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THERMOSTRAP DUAL SURFACE, LOW PROFILE, ELECTRONIC SYSTEM HEAT SINK

IP.com Disclosure Number: IPCOM000008551D
Original Publication Date: 1998-Mar-01
Included in the Prior Art Database: 2002-Jun-24
Document File: 2 page(s) / 90K

Publishing Venue

Motorola

Related People

Bret A Zahn: AUTHOR [+2]

Abstract

Adequate cooling has long been a major concern for both manufacturers and users of electronic prod- ucts. Many of the benefits associated with improved reliability, increased power capability, and physical miniaturization can be traced directly to improved thermal cooling designs which have allowed device temperatures to be stabilized at a desired level despite variations in ambient conditions or the presence of a hostile operating environment. Increased device power dissipation along with smaller integrated circuits, packages, and printed circuit boards (pcb), require the cost effective and innovative application of heat sinks which are simple in design, light in weight, and utilize less space. In many electronic systems the problem of passively cooling high power devices has been dealt with through the utilization of "package level" heat sinks. Unfortunately, these types of heat sinks connect to only one package and have a limited surface area, and thus a finite cooling ability, while dramatically increasing the height or profile of the printed circuit board as shown in Figure 1.

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Technical Developments

THERMOSTRAP DUAL SURFACE, LOW PROFILE, ELECTRONIC SYSTEM HEAT SINK

by Bret A Zahn and David T. Billings

PROBLEM BACKGROUND

  Adequate cooling has long been a major concern for both manufacturers and users of electronic prod- ucts. Many of the benefits associated with improved reliability, increased power capability, and physical miniaturization can be traced directly to improved thermal cooling designs which have allowed device temperatures to be stabilized at a desired level despite variations in ambient conditions or the presence of a hostile operating environment. Increased device power dissipation along with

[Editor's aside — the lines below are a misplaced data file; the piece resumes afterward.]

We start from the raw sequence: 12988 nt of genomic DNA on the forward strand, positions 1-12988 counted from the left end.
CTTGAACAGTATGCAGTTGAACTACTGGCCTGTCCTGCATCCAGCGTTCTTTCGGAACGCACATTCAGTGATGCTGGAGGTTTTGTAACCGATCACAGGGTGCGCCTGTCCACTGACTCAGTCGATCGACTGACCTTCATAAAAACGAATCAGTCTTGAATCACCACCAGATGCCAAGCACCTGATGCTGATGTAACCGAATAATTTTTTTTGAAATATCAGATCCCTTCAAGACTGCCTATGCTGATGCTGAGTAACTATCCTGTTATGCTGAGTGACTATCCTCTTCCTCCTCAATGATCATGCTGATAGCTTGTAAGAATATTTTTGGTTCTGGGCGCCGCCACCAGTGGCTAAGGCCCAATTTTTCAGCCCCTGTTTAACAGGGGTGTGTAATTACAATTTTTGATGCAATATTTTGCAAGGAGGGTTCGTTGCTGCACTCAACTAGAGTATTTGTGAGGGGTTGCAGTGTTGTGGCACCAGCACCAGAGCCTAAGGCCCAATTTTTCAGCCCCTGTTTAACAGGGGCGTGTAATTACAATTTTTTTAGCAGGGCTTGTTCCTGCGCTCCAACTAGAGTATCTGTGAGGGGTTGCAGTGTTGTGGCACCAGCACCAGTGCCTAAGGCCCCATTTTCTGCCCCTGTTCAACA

smaller integrated circuits, packages, and printed circuit boards (pcb), require the cost effective and innovative application of heat sinks which are simple in design, light in weight, and utilize less space. In many electronic systems the problem of passively cooling high power devices has been dealt with through the utilization of "package level" heat sinks. Unfortunately, these types of heat sinks connect to only one package and have a limited surface area, and thus a finite cooling ability, while dramatically increasing the height or profile of the printed circuit board as shown in Figure 1.

Fig. 1 Package level heat sinks increase printed circuit board profiles while only providing cooling for a single device.

SOLUTION

A cheap and efficient alternative to isolated package level heat sinks is the use of a thin sheet of

highly conductive material which can be shaped or molded to "strap" around the entire printed circuit board, thereby making contact with all of the heat sink dependent packages. An example of this is shown in Figure 2. The advantag...